Leah, for sure there's a story about my family's reaction to being filmed, but I don't think it's nearly as interesting or significant as the story at hand. That's why I saved it for the dvd. But nobody wants to hear the filmmaker whining about how hard it all is (other than fellow filmmakers). Because it's a whole lot harder for your family members dealing with a lens in their face.
Oh, my mistake, Leah. Something about your post caused me to think you were in post-production.
In regards to your circumstance:
I think so much about [verite/direct cinema] doc making is just placing yourself in situations and circumstances where your gut tells you a compelling story might take shape. It certainly seems to me that your idea for this doc was a good one. Obviously, it is difficult (if not impossible) if your subject is reluctant.
As for me, I am patiently chipping away, one tiny little baby step at a time, towards completion of my humble little doc, Blue Devils. Thanks for asking! :)
Okay, this is a big one.
I've got enough material together to start cutting together a 6-12 minute promo of a 55-minute piece, and I want to start shopping it around to get development grants for post-production. (I have found that it takes more than final cut pro and hope to master the nuances of video editing, and that I should probably get some help...)
However, even though I'm not a member of the Writer's Guild, AND I only work with unscripted non-fiction, if I'd be crossing the picket line by pitching.
Now, I don't intend to sell the movie until the Writer's strike is resolved, but I don't know if it's okay to move forward with it.
One more thing - I'm thinking about applying to ITVS for finishing funds, but this is my first documentary. Where can I find a documentary co-producer that I can apply with in my area?
I will be starting the dig for archival materials for my historical documentary. I'm noting which archives the historical docs that I love use, but does anyone have any other advice on where to start and how to avoid archives that require a Ken Burns budget? My film looks at four events in modern history - The Lisbon Earthquake of 1755, Auschwitz, Hiroshima and Nagasaki and September 11th.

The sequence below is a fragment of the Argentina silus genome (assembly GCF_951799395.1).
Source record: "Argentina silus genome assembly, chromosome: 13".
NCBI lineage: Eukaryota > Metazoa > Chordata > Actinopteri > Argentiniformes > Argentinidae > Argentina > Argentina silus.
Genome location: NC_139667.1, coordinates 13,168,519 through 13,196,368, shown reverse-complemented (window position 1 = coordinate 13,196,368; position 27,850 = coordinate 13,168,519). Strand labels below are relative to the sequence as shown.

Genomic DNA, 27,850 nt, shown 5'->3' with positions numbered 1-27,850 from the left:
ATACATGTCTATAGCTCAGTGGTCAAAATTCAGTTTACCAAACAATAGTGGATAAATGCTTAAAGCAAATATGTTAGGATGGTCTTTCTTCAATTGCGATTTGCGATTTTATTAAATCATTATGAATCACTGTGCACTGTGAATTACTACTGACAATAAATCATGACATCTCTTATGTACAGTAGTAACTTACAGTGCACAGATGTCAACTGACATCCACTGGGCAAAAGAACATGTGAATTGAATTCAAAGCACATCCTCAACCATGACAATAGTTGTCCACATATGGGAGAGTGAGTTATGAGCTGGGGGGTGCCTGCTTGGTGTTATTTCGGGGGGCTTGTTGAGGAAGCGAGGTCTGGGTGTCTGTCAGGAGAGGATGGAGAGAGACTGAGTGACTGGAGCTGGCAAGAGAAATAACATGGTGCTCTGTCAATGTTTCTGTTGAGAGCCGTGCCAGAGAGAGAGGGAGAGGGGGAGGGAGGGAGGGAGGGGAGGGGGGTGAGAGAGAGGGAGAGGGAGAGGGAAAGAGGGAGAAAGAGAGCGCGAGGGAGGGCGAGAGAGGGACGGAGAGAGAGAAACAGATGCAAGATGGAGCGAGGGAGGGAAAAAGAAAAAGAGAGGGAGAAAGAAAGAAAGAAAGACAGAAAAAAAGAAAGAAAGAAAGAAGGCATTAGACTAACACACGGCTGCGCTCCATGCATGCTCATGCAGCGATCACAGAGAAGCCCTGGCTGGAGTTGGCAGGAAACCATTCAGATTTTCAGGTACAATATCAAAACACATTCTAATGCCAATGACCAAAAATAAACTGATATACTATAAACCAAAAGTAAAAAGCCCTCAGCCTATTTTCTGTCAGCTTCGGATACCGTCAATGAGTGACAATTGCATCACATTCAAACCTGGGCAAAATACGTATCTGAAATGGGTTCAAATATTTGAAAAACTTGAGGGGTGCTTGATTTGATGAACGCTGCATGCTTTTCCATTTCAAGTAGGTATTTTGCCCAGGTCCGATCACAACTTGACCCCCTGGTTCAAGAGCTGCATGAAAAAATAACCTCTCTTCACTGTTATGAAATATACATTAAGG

Thanks Katya for your advice on advisors!
One more - There are about three songs that I really want for my film. I've seen many documentaries with popular songs and I know that we don't usually have the budgets of hollywood. Are there any tricks to gaining the rights to use these songs without breaking the budget?
Brian - what's your film actually about? Also, what stage are you in now - it sounds as if you have shot already.
Monica - archive and music rights can be very, very expensive - that's exactly why Ken Burns has those $$$$ budgets.
Monica - Re archive footage, you'll pay an awful lot if you go the traditional route of archive libraries/banks. Your best bet is to either find private collectors who own the rights to the footage and would be happy to let you use them for free or a small discreet donation. Other than that, you can also try to approach small local museums/trusts/organisations/TV stations that would not be as greedy as big commercial cos.
Music - check this D.I.Y guide: http://www.clearance.com/get_yourself.htm
Alternatively, you could get someone (friend/student in need of portfolio) to create something for you that sounds "similar" for your film, and sign the rights off to you.
In any way, budget constraints always send you on long and tortuous roads.
Brian, since you are in Austin, recommend you join the Austin Film Society if you are not already a member. There have a healthy doc membership and it would be a great way to network and potentially find a more experienced producer who's interested in your project. As far as the Writer's Strike, not sure I see how you would be crossing the picket line to pitch. Unless you already have a lead, there's relatively little development money from networks or cable entities for first-time filmmakers. You'd probably be better to go the grant route. Like John, we'd want to know more about your film to advise further.
Monica, D-Worder Robert Richter's last film was about the A-bomb in Japan. If he doesn't answer here first, suggest you look him up in the People link above and e-mail him about his experiences finding archival from Nagasaki and Hiroshima. For Auschwitz, recommend trying the National Archives and the U.S. Holocaust Museum.